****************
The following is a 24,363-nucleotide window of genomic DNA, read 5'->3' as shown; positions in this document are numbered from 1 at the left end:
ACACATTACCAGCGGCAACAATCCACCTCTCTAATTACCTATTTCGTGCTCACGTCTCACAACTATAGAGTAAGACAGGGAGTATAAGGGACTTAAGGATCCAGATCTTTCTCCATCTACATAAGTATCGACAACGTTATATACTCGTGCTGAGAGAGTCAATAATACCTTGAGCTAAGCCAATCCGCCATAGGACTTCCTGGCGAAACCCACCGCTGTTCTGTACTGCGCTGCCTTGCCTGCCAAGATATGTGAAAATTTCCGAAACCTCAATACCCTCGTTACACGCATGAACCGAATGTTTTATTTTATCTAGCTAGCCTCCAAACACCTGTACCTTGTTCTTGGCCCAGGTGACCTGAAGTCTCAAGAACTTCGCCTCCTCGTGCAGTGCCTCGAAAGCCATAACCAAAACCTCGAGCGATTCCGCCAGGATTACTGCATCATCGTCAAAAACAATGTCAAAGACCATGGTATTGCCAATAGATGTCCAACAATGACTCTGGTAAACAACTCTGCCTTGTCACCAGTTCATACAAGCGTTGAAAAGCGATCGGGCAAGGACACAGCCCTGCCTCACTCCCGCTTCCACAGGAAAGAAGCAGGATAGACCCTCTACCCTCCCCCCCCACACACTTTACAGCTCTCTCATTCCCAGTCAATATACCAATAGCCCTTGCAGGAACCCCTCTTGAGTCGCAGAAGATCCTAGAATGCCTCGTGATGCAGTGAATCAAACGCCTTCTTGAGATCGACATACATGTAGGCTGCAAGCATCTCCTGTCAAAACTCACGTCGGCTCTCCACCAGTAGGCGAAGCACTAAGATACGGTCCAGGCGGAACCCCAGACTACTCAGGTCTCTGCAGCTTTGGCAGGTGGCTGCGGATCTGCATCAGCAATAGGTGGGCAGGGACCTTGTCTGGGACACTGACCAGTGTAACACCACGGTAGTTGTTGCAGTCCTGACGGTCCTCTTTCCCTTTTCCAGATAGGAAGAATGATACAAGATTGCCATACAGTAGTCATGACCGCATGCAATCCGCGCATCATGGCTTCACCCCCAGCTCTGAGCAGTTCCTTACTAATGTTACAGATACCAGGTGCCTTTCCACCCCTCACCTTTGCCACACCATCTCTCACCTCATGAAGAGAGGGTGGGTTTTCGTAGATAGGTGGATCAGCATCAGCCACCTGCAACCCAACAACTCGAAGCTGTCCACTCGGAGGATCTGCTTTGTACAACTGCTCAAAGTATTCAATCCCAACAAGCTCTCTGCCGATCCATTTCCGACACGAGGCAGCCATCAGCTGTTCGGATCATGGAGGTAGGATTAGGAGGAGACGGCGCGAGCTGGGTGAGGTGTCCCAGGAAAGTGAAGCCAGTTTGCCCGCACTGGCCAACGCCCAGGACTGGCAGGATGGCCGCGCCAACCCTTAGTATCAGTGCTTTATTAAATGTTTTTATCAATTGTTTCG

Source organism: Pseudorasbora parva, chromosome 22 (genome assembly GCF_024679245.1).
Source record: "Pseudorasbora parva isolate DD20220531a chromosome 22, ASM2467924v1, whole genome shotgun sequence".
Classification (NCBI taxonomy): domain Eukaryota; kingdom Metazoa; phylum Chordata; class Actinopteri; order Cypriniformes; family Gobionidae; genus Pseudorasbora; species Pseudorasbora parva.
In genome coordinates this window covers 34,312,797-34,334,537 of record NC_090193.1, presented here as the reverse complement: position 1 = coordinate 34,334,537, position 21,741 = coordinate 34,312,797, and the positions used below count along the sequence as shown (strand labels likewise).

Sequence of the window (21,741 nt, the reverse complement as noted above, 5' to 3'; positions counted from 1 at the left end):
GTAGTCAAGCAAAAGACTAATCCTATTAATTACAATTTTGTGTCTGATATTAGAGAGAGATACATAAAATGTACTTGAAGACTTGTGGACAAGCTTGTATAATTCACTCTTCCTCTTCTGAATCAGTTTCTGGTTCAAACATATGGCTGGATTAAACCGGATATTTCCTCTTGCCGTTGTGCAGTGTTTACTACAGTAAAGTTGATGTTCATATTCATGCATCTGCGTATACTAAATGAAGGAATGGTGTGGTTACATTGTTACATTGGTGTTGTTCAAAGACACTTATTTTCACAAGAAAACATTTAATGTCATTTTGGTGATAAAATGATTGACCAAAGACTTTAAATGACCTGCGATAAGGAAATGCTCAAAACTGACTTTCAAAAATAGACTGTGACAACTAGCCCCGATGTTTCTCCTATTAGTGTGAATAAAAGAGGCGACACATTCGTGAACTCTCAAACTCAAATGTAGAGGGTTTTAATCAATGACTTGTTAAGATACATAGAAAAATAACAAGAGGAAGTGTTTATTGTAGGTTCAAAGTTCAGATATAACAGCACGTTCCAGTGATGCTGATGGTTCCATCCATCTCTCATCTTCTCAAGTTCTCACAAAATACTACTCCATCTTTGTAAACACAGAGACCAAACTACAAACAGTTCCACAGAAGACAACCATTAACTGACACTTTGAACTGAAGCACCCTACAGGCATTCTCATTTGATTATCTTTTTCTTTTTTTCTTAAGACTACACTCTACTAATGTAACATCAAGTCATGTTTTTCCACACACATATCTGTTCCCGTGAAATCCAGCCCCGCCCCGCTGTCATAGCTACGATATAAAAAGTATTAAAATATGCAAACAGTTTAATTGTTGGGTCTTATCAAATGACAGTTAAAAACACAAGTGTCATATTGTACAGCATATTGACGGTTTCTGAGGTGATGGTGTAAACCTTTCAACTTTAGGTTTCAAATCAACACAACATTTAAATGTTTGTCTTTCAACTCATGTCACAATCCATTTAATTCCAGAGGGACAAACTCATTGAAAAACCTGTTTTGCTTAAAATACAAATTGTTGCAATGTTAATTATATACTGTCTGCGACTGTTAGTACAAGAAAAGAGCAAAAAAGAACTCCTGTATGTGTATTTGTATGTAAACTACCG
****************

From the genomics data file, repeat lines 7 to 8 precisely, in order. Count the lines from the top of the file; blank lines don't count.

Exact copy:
Sequence of the window (21,741 nt, the reverse complement as noted above, 5' to 3'; positions counted from 1 at the left end):
GTAGTCAAGCAAAAGACTAATCCTATTAATTACAATTTTGTGTCTGATATTAGAGAGAGATACATAAAATGTACTTGAAGACTTGTGGACAAGCTTGTATAATTCACTCTTCCTCTTCTGAATCAGTTTCTGGTTCAAACATATGGCTGGATTAAACCGGATATTTCCTCTTGCCGTTGTGCAGTGTTTACTACAGTAAAGTTGATGTTCATATTCATGCATCTGCGTATACTAAATGAAGGAATGGTGTGGTTACATTGTTACATTGGTGTTGTTCAAAGACACTTATTTTCACAAGAAAACATTTAATGTCATTTTGGTGATAAAATGATTGACCAAAGACTTTAAATGACCTGCGATAAGGAAATGCTCAAAACTGACTTTCAAAAATAGACTGTGACAACTAGCCCCGATGTTTCTCCTATTAGTGTGAATAAAAGAGGCGACACATTCGTGAACTCTCAAACTCAAATGTAGAGGGTTTTAATCAATGACTTGTTAAGATACATAGAAAAATAACAAGAGGAAGTGTTTATTGTAGGTTCAAAGTTCAGATATAACAGCACGTTCCAGTGATGCTGATGGTTCCATCCATCTCTCATCTTCTCAAGTTCTCACAAAATACTACTCCATCTTTGTAAACACAGAGACCAAACTACAAACAGTTCCACAGAAGACAACCATTAACTGACACTTTGAACTGAAGCACCCTACAGGCATTCTCATTTGATTATCTTTTTCTTTTTTTCTTAAGACTACACTCTACTAATGTAACATCAAGTCATGTTTTTCCACACACATATCTGTTCCCGTGAAATCCAGCCCCGCCCCGCTGTCATAGCTACGATATAAAAAGTATTAAAATATGCAAACAGTTTAATTGTTGGGTCTTATCAAATGACAGTTAAAAACACAAGTGTCATATTGTACAGCATATTGACGGTTTCTGAGGTGATGGTGTAAACCTTTCAACTTTAGGTTTCAAATCAACACAACATTTAAATGTTTGTCTTTCAACTCATGTCACAATCCATTTAATTCCAGAGGGACAAACTCATTGAAAAACCTGTTTTGCTTAAAATACAAATTGTTGCAATGTTAATTATATACTGTCTGCGACTGTTAGTACAAGAAAAGAGCAAAAAAGAACTCCTGTATGTGTATTTGTATGTAAACTACCG